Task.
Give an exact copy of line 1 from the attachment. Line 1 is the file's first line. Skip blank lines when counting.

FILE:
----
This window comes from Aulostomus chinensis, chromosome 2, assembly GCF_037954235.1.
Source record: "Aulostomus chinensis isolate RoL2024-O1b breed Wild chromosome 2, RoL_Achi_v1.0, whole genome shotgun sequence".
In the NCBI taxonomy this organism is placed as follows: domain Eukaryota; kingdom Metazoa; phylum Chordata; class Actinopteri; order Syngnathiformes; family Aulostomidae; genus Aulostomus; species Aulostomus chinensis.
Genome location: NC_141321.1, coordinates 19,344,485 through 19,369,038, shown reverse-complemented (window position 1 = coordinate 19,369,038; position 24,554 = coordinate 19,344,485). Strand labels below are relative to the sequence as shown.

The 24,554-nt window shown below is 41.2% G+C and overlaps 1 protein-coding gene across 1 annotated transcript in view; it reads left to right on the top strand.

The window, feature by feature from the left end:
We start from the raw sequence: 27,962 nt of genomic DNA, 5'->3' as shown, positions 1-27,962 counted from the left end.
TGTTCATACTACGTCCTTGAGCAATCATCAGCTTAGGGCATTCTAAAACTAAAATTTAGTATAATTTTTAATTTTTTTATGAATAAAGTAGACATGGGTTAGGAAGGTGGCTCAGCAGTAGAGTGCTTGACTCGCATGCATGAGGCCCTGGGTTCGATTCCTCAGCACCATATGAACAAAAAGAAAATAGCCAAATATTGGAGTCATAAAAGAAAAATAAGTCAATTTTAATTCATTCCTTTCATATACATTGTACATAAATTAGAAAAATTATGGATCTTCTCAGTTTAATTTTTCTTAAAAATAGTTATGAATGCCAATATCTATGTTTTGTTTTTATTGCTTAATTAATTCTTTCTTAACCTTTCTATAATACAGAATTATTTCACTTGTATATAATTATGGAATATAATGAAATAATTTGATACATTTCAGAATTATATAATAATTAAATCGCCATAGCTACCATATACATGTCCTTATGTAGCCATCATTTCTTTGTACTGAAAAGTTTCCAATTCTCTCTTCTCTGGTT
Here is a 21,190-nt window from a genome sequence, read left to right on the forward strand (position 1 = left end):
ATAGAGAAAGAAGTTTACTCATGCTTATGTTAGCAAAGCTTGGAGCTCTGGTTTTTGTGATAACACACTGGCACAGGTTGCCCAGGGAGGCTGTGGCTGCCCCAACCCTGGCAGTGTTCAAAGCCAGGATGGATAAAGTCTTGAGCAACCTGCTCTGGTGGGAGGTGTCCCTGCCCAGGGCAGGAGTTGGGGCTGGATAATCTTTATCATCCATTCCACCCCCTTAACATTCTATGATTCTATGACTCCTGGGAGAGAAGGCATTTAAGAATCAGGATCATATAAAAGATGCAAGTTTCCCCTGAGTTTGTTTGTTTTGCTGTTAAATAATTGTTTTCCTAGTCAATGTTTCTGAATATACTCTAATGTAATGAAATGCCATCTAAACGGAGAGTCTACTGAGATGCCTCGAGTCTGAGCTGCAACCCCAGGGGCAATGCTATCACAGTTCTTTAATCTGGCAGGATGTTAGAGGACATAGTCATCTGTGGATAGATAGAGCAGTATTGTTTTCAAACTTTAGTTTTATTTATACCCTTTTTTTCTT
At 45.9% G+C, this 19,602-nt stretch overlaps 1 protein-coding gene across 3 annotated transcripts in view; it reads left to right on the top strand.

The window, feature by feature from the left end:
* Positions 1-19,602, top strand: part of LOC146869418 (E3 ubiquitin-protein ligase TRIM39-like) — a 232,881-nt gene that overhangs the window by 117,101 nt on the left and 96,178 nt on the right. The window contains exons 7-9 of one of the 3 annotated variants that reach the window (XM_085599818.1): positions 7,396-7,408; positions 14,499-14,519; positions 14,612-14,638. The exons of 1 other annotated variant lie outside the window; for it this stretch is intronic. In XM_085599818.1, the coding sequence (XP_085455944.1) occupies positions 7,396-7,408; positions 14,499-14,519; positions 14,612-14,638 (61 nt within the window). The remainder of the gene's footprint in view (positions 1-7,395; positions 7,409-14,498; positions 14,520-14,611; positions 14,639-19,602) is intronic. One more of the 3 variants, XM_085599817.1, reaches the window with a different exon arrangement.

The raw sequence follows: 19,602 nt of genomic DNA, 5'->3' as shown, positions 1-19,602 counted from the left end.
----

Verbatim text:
This window comes from Aulostomus chinensis, chromosome 2, assembly GCF_037954235.1.